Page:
Clouds may be gathering over Rupert Murdoch's attempt to beam down a deal for DirecTV Inc.
The News Corp. chairman admitted last week that his talks with General Motors Corp. about purchasing the direct-broadcast satellite assets of its Hughes Electronics Corp. subsidiary were "moving ahead slowly."
According to analysts and recent published reports, some larger Hughes shareholders are unhappy with the terms of a proposed deal with News Corp. that was leaked to the financial press several weeks ago. That deal valued Hughes at some $35 billion.
A News Corp. spokesman last Thursday denied talks with GM had unraveled.
"Our update is a pretty boring one," the spokesman said. "We're very much in talks, working our way through due diligence."
He also denied that Murdoch had given GM a deadline to complete a transaction.
Last Thursday, CNBC journalist David Faber reported that GM's investment bankers had started to contact other companies that had previously expressed interest in Hughes.
Analysts had earlier estimated that a News/Hughes deal could be announced by the end of February. Now, the timing is much less certain.
If Hughes shareholders don't see the immediate value in a transaction with News Corp., entertainment industry honchos do.
Speaking last Tuesday at the Variety
conference, where Murdoch declined to elaborate on the Hughes talks, USA Networks CEO Barry Diller called a possible News/Hughes deal "a transforming transaction" for the entertainment industry. Murdoch "competes with his foot to the floor," Diller added.
"Just the ability to spin sports around the globe is a tremendous opportunity," Sony Corp. of America CEO Howard Stringer said. "My hat is off to him."
Viacom president Mel Karmazin said a DirecTV run by Murdoch would be a stronger competitor than the one currently run by GM.
"My hope is that the deal gets derailed and doesn't happen," Karmazin added.
At the Variety
conference, Murdoch downplayed the importance of adding DirecTV to the company's SkyGlobal Networks satellite assets, noting that there is far more opportunity for growth outside the U.S. than within.
That said, Murdoch predicted the U.S. DBS market could ultimately double to 30 million homes, especially if the industry can improve its efforts to cut churn. He added that satellite still grows by about 3.5 million subscribers a year, while cable growth here is static.
"With satellite, you have a national footprint," Murdoch said, adding, "you can beat cable technology every time."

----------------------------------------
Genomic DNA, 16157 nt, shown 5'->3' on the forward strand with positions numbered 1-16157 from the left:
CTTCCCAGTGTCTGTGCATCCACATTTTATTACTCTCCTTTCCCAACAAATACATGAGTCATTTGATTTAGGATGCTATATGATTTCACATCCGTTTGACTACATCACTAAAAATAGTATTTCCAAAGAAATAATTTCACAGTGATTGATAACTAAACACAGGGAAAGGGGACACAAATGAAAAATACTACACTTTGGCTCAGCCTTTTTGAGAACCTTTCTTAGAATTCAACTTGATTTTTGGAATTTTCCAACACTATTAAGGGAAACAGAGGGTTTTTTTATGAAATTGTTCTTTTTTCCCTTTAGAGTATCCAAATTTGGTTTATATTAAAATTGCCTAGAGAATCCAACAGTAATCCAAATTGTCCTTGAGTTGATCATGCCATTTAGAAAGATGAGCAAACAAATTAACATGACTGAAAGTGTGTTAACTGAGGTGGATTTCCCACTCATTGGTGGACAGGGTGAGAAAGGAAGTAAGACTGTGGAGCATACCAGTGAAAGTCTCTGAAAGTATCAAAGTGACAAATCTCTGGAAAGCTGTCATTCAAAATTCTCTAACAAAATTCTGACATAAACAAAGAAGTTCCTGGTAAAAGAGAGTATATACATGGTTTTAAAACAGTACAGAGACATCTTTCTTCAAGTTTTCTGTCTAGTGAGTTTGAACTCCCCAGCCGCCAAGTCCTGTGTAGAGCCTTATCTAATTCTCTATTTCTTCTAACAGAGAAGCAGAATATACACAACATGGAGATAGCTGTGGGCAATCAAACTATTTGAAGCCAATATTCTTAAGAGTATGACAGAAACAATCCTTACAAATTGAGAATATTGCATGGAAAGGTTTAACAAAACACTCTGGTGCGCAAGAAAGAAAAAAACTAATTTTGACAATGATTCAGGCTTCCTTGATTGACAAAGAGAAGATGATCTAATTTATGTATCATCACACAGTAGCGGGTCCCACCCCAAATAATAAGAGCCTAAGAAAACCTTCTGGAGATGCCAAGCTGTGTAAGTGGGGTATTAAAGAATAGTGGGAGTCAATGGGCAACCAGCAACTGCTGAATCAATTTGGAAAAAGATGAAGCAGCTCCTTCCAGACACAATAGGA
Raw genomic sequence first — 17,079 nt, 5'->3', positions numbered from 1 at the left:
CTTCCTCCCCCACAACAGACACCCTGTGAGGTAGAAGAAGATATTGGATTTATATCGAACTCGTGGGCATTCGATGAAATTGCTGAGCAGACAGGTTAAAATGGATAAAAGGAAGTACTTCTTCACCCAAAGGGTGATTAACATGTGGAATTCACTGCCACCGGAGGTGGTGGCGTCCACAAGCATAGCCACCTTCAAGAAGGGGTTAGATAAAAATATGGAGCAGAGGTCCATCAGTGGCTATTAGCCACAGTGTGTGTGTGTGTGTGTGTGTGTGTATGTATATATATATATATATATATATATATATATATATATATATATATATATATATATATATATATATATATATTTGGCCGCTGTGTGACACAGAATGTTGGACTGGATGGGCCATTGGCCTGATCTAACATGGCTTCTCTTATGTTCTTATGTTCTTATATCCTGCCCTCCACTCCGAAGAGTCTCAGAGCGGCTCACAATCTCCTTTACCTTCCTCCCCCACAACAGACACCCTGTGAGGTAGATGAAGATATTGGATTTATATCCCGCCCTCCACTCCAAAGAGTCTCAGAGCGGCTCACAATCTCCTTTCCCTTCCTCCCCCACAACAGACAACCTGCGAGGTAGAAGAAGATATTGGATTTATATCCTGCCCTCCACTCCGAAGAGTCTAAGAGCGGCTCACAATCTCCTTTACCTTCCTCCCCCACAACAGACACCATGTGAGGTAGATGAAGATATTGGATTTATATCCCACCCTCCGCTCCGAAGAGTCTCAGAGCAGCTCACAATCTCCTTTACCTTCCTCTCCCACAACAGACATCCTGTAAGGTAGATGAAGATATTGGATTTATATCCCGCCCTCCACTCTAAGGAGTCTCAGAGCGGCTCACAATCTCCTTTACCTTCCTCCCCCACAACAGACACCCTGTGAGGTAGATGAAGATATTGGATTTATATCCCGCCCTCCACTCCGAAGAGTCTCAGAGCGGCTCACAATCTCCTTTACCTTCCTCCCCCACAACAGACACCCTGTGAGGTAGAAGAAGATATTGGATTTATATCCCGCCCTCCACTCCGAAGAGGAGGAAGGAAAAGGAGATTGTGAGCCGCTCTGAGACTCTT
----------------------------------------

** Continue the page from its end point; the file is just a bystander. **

Murdoch last week also tried to minimize speculation that he would target EchoStar Communications Corp. if a deal to buy DirecTV did not materialize. He said EchoStar chairman Charlie Ergen was having too much fun running Dish Network.
"I'm a big fan of Charlie's," Murdoch said. "He's a good competitor, and I respect that."
Murdoch didn't detail his history with Ergen. In 1997, News Corp. made and then quickly withdrew an offer to merge with Dish. EchoStar in turn sued News Corp., resulting in a settlement worth over $1 billion in DBS assets two years later.
Speculation has also been circulating for the past few weeks that EchoStar and Pegasus Communications Corp. may be looking at a way to persuade Hughes to merge DirecTV with their companies to create one U.S. DBS mega-power. Hurdles include corporate culture clashes between DirecTV and EchoStar, and to a lesser extent, regulatory issues.
Following such a merger, the combined DBS company would also be challenged with swapping out millions of hardware systems to allow subscribers to access the new platform.
While an expensive proposition, it would allow DBS to deploy the latest in compression technology and interactivity.
Murdoch said last week that digital satellite receivers in Britain are more advanced than they are here because they were introduced a half-decade later. "That's why EchoStar has an advantage [over DirecTV]," Murdoch added. "They came out two or three years later."
A Murdoch entry into the U.S. DBS industry would likely accelerate the push of interactive television set-top boxes, Diller said, which would ultimately be good for companies like USA that have a stake in the category.
Citing Securities and Exchange Commission rules, Murdoch would not say at the Variety
confab whether he expects the talks to bring DirecTV to News Corp. will ultimately bear fruit. However, he did hint at his frustration with the lengthy negotiations. Noting that he will turn 70 on March 11, Murdoch mused about all the hours he had wasted in meetings over the years.
"I've got to see that each one of those [remaining hours] is more productive," Murdoch said towards the end of his one-on-one interview with PBS talk-show host Charlie Rose. "Hopefully I won't be spending all of that time talking to General Motors."
News Corp.'s boss is scheduled to keynote the upcoming SkyForum satellite conference in New York on April 5.